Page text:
Under The Bleachers: The Importance Of Drafting Well

Above: The Chicago Blackhawks beat the Tampa Bay Lightning in Game 6 of the NHL hockey Stanley Cup Final series on Monday June 15
Above: The Chicago Blackhawks beat the Tampa Bay Lightning in Game 6 of the NHL hockey Stanley Cup Final series on Monday June 15

Monday night, the Chicago Blackhawks beat the Tampa Bay Lightning 2-0 to secure the team’s third Stanley Cup win in six years, establishing themselves as a modern day dynasty on the ice.

The next day, the Goldon State Warriors capped off their outstanding season by winning the club’s first NBA championship in 40 years, rebounding from a 2-1 deficit to win three straight and dispatch LeBron James and the Cleveland Cavaliers.

Though winning on the ice and the hardwood are two different tasks, these two championship squads have some similarities that extend beyond having won 16 games over the last couple months and doing some serious celebrating the last couple of days.

Both of these teams highlight the importance of drafting well.

Golden State’s three best players – Stephen Curry, Klay Thompson and Draymond Green – are all homegrown talents, selected by this franchise, nurtured in this environment and given a chance to excel by Steve Kerr and his staff this season. Another of the team’s starters, Harrison Barnes, was also drafted by the Warriors.

It’s easy to look at that group and how successful they are now and suggest that they were can’t miss selections and building this core was cake, but that would be a mistake.

There are a bunch of players drafted around Curry in 2009 (Hello Jonny Flynn! What up, Terrance Williams?) that never panned out and others that are good, but not great NBA talents. Same goes with grabbing Thompson in 2011 and getting Green at No. 35 was an outright steal.

Listen – the Warriors missed on a Ekpe Udoh between drafting Curry and Thompson – but getting four of your five starters from an historically good team is outstanding and gives you a tremendous head start on having success.

Over in Chicago, five of the seven players that have been around for all three of the Blackhawks’ Stanley Cup wins in the last six years were drafted by the club. Jonathan Toews, Patrick Kane, Brent Seabrook and Duncan Keith were all first-round picks, while Niklas Hjalmarsson was a fourth-round selection. Goaltender Corey Crawford, who has backstopped the club during the last two championship runs, was also drafted by Chicago.

While hockey requires more lines and a larger roster, being able to build a successful core through the draft is a huge plus. It’s far from a guaranteed blueprint for success – ask Edmonton – drafting well makes everything else easier because it means more financial control to start and less of a need to roll the dice in free agency.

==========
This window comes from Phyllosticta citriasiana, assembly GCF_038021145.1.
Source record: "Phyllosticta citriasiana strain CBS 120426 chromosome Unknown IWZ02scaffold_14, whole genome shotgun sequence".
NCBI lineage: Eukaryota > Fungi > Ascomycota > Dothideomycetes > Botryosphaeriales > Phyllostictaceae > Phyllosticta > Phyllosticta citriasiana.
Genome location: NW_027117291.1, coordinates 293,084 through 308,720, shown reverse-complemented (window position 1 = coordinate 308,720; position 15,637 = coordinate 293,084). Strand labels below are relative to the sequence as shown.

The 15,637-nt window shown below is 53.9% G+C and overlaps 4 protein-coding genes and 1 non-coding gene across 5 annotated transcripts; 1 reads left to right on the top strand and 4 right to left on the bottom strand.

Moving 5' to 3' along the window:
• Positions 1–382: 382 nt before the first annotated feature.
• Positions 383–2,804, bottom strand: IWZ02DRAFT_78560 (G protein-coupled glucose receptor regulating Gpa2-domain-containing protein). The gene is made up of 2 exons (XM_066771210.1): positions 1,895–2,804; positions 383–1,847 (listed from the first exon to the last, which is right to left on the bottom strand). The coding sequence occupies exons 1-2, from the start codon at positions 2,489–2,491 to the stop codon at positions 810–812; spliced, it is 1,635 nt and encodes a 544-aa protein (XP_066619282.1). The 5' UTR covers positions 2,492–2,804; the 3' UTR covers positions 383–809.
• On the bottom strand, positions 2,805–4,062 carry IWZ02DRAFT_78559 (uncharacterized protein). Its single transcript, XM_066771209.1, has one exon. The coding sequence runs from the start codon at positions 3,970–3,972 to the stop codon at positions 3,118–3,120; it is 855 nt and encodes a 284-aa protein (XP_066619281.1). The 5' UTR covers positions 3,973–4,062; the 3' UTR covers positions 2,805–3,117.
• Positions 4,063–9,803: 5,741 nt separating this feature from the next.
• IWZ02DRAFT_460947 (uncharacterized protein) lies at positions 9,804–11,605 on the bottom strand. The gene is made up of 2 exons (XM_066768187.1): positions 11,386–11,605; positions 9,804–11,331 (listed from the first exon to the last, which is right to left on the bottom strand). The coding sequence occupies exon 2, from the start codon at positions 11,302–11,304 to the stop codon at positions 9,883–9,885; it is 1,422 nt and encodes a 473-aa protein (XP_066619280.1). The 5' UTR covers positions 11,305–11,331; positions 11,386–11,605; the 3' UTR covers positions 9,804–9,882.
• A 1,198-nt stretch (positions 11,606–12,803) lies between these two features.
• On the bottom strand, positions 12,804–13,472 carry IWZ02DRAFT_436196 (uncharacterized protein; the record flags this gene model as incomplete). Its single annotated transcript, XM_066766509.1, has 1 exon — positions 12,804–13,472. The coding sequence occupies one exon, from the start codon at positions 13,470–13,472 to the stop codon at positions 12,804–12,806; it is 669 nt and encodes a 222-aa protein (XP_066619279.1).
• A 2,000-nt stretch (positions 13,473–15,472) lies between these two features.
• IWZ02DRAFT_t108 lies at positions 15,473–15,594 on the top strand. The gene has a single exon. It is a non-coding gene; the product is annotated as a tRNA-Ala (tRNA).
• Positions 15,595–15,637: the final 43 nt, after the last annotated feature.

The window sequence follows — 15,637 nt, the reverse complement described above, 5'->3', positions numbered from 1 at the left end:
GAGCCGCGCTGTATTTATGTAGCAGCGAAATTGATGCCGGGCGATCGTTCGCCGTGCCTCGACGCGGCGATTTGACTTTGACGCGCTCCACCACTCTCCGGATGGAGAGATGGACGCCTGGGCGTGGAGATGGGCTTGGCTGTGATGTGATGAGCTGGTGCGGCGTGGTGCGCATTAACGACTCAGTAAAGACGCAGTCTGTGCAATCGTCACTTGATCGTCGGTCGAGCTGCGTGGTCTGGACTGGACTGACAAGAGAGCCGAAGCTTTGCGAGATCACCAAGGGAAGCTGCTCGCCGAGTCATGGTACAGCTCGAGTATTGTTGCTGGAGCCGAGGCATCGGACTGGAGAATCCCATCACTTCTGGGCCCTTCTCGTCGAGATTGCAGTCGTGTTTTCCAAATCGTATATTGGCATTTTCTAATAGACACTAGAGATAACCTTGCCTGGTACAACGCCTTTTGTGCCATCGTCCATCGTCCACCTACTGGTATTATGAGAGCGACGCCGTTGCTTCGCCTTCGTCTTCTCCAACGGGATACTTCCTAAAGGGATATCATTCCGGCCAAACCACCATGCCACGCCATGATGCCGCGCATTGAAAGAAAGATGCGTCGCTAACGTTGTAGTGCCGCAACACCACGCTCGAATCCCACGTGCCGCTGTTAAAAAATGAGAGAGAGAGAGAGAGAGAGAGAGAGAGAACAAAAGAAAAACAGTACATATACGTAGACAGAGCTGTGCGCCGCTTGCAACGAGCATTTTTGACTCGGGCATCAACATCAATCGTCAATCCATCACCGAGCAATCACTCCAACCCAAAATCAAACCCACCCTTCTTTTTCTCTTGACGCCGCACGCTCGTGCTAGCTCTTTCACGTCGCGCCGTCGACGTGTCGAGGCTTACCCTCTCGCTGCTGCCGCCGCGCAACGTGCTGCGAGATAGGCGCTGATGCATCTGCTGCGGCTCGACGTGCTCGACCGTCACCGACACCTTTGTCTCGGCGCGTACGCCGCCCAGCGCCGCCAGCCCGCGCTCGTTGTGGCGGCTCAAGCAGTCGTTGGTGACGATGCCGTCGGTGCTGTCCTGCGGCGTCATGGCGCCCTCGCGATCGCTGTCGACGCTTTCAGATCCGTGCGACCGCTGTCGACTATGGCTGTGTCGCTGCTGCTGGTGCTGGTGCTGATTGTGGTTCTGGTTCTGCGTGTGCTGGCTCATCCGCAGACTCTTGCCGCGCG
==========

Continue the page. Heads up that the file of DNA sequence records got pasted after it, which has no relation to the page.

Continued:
Drafting three of your top six defensemen and a goalie that has been between the pipes for two Stanley Cups is outstanding, then you add in Toews and Kane and you can see how GM Stan Bowman has been able to sustain this run of success despite losing half of the skaters from the initial championship team in 2010.

Seeing these two teams with homegrown cores reach the top of the mountain this week should make every other team in the NHL and NBA take notice, especially as the drafts in both leagues approach.

You can miss every once in a while – like taking Udoh ahead of Greg Monroe, Gordon Hayward and Paul George – but in both leagues, you need those first-round draft choices to develop into major contributors with regularity or else you’re going to be picking early in the draft year after year after year.

But it’s not just about drafting the right player out of a group – it’s about finding the right player for your situation. Green was a second-round pick for the Warriors and quickly became the heart and soul of the team. They could have taken any number of players in that spot, but they targeted the four-year player from Michigan State with the competitive spirit and toughness this team was lacking.

The NHL Draft is more of a crapshoot and you need more players to succeed in the NHL than you do the NBA, but hitting on first-round picks and developing players selected after that is critical. You need to have those guys like Hjalmarsson or Andrew Shaw, a fifth-round pick in 2011, to become guys you can count on.

Bottom line, the draft is what separates good teams from great teams and elevates great teams to being champions.

E. Spencer Kyte

E. Spencer Kyte

E. Spencer Kyte is a freelance journalist based in Abbotsford, British Columbia, where he lives with his wife and dog. In addition to his work here, he writes about sports for Complex Canada and covers the UFC for various outlets. His mom also still tells him what to do on a regular basis, even though he’s nearly 40. He tweets from @spencerkyte.

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